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Saturday, December 29, 2012

Vince Gennaro: Justin Upton or Jason Kubel?

The Justin/Jason jeremiad…

It’s interesting to see that by my estimates, Justin Upton has a slightly greater differential than Kubel between his salary and his market value, when you look at it on an annual basis. Justin’s annual value of $15 million and relative to his $12.8 million in salary, leaves a $2.2. million spread, while Kubel’s value of $9 million compared to his salary of $7.5 million has a $1.5 million spread. The differences in their performance starts with their defensive abilities, as Upton is clearly the better defender. Offensively, one of the biggest differences between the two players is their strikeout rate. Kubel went down on strikes over 26% of his at bats in 2012, while Upton’s rate was 19%. This 7% differential means that over 600 at-bats, Upton will put the ball in play about 40 additional times, while Kubel goes down on strikes. Upton may also have greater upside due to his age, as he is just entering his prime.

In the end, the player demanded by a Diamondbacks’ trade partner may be determined by the amount of salary space the team has remaining in their budget. Kubel becomes the “value play”, while Upton is the higher risk (based on higher salary and longer term commitment) with a potentially higher reward. If often makes sense to look at the obligated costs of any signing. A team that acquires Kubel could spend as little as $8.5 million for a one-year commitment (which includes a 2013 salary of $7.5 million and a $1 million buyout for 2014), while Upton will cost a full $38.5 million over the next three years. If managing risk is the acquiring team’s goal, then Kubel may be their preferred choice.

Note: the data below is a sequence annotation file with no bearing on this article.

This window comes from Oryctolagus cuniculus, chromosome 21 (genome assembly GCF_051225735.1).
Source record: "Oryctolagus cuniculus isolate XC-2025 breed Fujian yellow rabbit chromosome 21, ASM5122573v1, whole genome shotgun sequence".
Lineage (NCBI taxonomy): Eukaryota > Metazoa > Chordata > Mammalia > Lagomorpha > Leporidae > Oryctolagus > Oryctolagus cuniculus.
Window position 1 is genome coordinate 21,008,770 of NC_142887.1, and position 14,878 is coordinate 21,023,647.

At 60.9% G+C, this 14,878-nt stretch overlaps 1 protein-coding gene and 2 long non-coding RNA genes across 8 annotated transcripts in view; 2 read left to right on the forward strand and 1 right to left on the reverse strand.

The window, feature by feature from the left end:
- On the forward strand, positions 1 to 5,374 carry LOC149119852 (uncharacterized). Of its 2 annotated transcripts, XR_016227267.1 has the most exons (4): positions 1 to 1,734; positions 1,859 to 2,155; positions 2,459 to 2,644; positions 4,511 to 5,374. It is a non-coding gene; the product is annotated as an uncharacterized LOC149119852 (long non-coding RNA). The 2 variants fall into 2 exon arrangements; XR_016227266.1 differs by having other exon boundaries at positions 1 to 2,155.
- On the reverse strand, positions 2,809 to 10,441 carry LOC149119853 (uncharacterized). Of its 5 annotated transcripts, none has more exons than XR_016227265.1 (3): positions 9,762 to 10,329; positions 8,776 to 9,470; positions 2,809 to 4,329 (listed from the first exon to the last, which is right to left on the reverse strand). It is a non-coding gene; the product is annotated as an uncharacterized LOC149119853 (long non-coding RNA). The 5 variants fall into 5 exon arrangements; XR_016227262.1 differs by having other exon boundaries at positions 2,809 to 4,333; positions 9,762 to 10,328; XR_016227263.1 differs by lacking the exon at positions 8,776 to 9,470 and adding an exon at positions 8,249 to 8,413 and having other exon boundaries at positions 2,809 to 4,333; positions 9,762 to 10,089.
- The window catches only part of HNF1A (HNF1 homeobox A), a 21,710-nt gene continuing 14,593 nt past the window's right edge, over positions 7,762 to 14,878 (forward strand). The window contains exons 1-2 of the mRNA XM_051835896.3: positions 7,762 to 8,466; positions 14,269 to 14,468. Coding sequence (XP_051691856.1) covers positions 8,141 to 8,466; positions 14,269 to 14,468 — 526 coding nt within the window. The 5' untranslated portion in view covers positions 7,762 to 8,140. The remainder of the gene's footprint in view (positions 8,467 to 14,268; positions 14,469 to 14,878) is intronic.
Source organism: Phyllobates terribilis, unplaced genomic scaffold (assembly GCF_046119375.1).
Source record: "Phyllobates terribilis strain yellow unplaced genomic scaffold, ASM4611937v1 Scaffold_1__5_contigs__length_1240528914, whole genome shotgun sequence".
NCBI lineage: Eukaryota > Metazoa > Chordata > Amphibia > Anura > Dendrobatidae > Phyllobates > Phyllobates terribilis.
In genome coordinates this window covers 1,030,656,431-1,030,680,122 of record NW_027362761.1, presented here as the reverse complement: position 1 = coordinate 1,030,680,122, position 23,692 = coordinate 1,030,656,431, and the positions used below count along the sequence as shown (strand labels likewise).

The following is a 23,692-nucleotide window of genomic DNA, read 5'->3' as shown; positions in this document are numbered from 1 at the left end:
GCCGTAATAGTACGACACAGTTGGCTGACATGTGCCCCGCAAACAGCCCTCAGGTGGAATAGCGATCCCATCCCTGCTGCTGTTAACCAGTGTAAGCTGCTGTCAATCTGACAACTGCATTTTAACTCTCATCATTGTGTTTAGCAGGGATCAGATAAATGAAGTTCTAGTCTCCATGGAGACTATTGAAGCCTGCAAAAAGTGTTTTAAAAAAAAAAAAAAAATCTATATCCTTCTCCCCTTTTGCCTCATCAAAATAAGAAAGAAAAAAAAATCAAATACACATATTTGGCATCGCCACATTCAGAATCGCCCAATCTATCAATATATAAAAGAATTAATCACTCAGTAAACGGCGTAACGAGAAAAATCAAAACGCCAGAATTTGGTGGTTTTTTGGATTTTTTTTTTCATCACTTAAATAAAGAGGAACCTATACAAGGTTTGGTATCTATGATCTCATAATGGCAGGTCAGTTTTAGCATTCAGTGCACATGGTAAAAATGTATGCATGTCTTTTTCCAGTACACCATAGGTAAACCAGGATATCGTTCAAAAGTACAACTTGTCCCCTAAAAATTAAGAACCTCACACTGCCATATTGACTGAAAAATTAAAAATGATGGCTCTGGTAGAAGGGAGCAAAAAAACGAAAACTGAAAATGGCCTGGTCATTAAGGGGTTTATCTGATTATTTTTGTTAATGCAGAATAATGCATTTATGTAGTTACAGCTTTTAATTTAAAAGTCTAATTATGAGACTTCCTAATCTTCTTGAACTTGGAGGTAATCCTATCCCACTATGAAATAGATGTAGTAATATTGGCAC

Repoz Posted: December 29, 2012 at 05:48 AM | 14 comment(s) Login to Bookmark
  Tags: business

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Statements posted here are those of our readers and do not represent the BaseballThinkFactory. Names are provided by the poster and are not verified. We ask that posters follow our submission policy. Please report any inappropriate comments.

   1. Walt Davis Posted: December 29, 2012 at 07:27 AM (#4334109)
Not quite beer or tacos but for the right no-hit SS, you can have both!
   2. Spivey Posted: December 29, 2012 at 12:53 PM (#4334158)
I'd deal Andrus for Upton.
   3. Rickey! trades in sheep and threats Posted: December 29, 2012 at 12:55 PM (#4334159)
I thought the D-Backs got their no-hit SS from Cincy already. This should be a pitching for hitting deal. I'd send Teheran for either of those.
   4. Avoid running at all times.-S. Paige Posted: December 29, 2012 at 01:25 PM (#4334168)
The Yanks should totally be going after Upton.
   5. snapper (history's 42nd greatest monster) Posted: December 29, 2012 at 01:31 PM (#4334173)
The Yanks should totally be going after Upton.

Doesn't work with the 2014 "cap".

If their entire OF wasn't LH, Kubel would look nice on a 1-year w/option deal for RF/DH.

Theoretically they could add Kubel and a RH OF, but the roster gets crowded if/when ARod comes back.

   6. tshipman Posted: December 29, 2012 at 02:51 PM (#4334198)